All About Gagging

Some dogs probably eat like perfect gentlemen and ladies, but most of them seem to approach their meals in the fashion of a drowning person struggling for air. It is truly a miracle that we don’t see more dogs in our emergency department with food stuck in their airway. It’s not impossible for kibble and other objects to get in there, but the vast majority of pet owners complaining of “something caught in her throat” are actually describing something else.

Almost every dog that has “something caught in her throat” has caught a respiratory virus in her throat. These things are expelled by other dogs and float along until they land inside a mouth or nose and make for the windpipe. Once there, they start throwing a party. The membranes of the throat get itchy and inflamed. The pet starts to cough and gag vigorously, sometimes retching up a white, foamy liquid. This is still known in some circles as “kennel cough”, although I shall (still) refuse to call it that. Not caught from a kennel. It is caught from other dogs. This distinctive cough often winds up with an arched back and gaping mouth (directed at the floor) for several seconds’ duration, as the pet tries to eject the source of itching and burning. She’ll continue these attempts, more and more frequently, as the germs gleefully prance around in her trachea.

If your dog has an upper respiratory virus, the coughing begins gradually and may be mixed with sneezing or snorting. She will act normal and have a normal head position between coughs. If, however, an object is actually lodged in her throat, she will not be able to act normal or hold her head in a comfortable posture. Her trouble will start very abruptly, perhaps while eating or playing with a toy, and sneezing will not be a feature. While coughing dogs often have trouble sleeping through the night, choking dogs have trouble with each and every breath. Patients with a virus appear annoyed by their predicament, while those with a “stuck object” are engaged in a fight for their lives.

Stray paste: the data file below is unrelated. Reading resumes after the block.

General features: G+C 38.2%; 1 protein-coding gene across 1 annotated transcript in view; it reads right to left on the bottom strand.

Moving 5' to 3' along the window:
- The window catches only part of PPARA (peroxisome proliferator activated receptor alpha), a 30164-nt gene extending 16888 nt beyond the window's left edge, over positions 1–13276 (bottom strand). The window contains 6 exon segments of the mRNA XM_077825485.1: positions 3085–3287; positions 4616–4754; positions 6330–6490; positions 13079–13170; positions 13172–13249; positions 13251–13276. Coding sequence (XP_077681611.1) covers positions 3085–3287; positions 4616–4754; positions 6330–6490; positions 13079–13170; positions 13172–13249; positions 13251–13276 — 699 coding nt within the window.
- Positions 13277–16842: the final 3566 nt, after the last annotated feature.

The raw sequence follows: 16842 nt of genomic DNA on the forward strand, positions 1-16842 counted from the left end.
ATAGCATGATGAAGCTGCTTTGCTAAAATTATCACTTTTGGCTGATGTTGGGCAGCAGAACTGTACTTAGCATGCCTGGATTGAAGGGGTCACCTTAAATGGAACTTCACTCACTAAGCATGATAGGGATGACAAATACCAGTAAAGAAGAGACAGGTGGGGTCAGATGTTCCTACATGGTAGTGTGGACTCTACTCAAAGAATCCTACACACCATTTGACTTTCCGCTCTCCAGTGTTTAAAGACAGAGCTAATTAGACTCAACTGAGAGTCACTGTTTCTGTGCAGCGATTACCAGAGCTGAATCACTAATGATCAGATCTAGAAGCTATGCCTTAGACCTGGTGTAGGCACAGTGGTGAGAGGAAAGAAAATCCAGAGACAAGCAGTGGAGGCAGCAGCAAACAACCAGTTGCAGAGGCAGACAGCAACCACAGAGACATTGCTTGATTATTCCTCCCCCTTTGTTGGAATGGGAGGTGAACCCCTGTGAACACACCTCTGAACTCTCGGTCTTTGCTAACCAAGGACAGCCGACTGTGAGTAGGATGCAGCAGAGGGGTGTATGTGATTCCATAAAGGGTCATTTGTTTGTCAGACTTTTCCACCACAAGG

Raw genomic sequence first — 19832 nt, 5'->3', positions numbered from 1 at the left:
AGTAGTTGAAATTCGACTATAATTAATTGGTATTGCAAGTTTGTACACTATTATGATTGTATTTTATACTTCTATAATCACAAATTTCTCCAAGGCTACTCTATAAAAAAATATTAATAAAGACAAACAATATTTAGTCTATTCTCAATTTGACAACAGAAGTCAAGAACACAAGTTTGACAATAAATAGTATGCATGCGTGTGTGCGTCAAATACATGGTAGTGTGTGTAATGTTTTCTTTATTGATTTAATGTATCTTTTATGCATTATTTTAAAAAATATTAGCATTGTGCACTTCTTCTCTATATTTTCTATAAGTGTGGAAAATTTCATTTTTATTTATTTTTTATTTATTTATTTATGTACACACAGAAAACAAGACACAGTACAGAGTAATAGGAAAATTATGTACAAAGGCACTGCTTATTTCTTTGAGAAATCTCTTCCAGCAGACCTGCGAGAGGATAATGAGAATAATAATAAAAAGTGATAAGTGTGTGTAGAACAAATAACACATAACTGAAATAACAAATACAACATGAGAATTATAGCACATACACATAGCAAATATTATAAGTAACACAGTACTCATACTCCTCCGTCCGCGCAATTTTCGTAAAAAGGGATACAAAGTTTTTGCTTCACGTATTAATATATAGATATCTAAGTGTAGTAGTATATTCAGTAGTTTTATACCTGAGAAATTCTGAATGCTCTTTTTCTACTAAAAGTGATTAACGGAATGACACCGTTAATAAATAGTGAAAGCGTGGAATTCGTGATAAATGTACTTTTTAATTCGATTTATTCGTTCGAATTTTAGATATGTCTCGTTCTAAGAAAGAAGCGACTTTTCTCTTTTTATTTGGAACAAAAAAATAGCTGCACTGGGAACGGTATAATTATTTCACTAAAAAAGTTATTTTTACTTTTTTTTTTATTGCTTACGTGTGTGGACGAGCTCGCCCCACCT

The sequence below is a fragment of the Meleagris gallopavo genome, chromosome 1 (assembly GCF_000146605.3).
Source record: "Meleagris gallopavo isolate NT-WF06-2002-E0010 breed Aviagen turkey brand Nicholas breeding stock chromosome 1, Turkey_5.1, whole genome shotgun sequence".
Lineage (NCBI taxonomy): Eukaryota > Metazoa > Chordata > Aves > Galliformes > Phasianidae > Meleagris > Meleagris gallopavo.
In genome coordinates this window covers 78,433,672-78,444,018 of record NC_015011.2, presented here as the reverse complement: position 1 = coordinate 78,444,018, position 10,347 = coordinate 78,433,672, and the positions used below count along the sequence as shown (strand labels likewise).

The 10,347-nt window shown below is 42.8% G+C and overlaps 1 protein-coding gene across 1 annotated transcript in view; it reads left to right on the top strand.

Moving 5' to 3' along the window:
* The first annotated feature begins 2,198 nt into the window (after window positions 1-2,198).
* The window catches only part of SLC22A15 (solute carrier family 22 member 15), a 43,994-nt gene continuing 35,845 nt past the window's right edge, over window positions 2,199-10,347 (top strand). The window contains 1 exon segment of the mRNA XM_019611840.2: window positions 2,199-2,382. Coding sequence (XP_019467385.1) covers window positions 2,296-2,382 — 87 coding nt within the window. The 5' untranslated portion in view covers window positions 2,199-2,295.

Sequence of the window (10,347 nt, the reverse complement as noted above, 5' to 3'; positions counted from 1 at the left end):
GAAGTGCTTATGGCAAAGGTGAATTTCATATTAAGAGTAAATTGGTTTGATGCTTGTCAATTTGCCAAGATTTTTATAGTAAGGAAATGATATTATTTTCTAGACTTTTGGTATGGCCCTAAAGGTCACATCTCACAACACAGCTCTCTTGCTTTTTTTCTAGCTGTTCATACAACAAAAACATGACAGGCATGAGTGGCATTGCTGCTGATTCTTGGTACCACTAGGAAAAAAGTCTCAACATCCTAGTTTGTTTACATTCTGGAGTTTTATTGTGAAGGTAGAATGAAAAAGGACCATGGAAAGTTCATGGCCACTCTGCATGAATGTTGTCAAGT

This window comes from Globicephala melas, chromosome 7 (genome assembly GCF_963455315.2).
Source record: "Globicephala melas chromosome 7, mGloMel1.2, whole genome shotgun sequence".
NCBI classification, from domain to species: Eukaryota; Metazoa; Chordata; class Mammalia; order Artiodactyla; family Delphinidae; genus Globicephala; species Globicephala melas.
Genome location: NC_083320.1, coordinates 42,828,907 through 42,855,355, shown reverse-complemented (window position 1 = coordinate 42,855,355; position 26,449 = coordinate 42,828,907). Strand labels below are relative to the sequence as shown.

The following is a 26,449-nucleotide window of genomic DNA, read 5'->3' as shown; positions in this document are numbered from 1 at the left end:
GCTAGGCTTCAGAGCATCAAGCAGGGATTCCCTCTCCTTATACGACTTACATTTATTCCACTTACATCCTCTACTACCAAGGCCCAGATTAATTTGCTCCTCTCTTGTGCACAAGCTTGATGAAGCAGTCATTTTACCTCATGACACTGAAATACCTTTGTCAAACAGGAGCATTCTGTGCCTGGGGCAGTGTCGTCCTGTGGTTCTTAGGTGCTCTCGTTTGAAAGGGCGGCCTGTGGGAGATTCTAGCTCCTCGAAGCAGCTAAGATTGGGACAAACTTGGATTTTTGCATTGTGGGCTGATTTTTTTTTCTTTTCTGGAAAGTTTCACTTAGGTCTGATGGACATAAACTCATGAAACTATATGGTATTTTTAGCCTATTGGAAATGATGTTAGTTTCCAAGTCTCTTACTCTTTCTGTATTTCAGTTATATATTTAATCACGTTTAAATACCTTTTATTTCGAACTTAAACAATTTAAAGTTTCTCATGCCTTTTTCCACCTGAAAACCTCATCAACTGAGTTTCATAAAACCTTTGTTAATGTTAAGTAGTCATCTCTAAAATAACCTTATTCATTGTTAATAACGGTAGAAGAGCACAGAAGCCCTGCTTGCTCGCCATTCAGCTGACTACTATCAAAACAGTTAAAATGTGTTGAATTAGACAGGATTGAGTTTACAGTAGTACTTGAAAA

By all means, go to the vet if you think you have an emergency. The vet will gently massage your pet’s airway at the front of the neck. If this brings on a harsh cough, you are probably in good shape. Most upper respiratory infections respond fairly quickly to medicine. If something is actually stuck in there, it will usually produce a lot of breathing noise that may cease when the neck is gently squeezed. This scenario is a lot more worrisome. X-rays might help to clarify the situation, but they are often not easy to obtain. Patients need to lie very still for an x-ray of the neck, requiring a level of calmness that a genuinely choking pet can usually not attain.

You’re surely aware that a true choking event can progress rapidly and end in tragedy. You might not have time to get to the vet. For step-by-step instructions on dislodging an airway obstruction, check our next installment.

Dr. M.S. Regan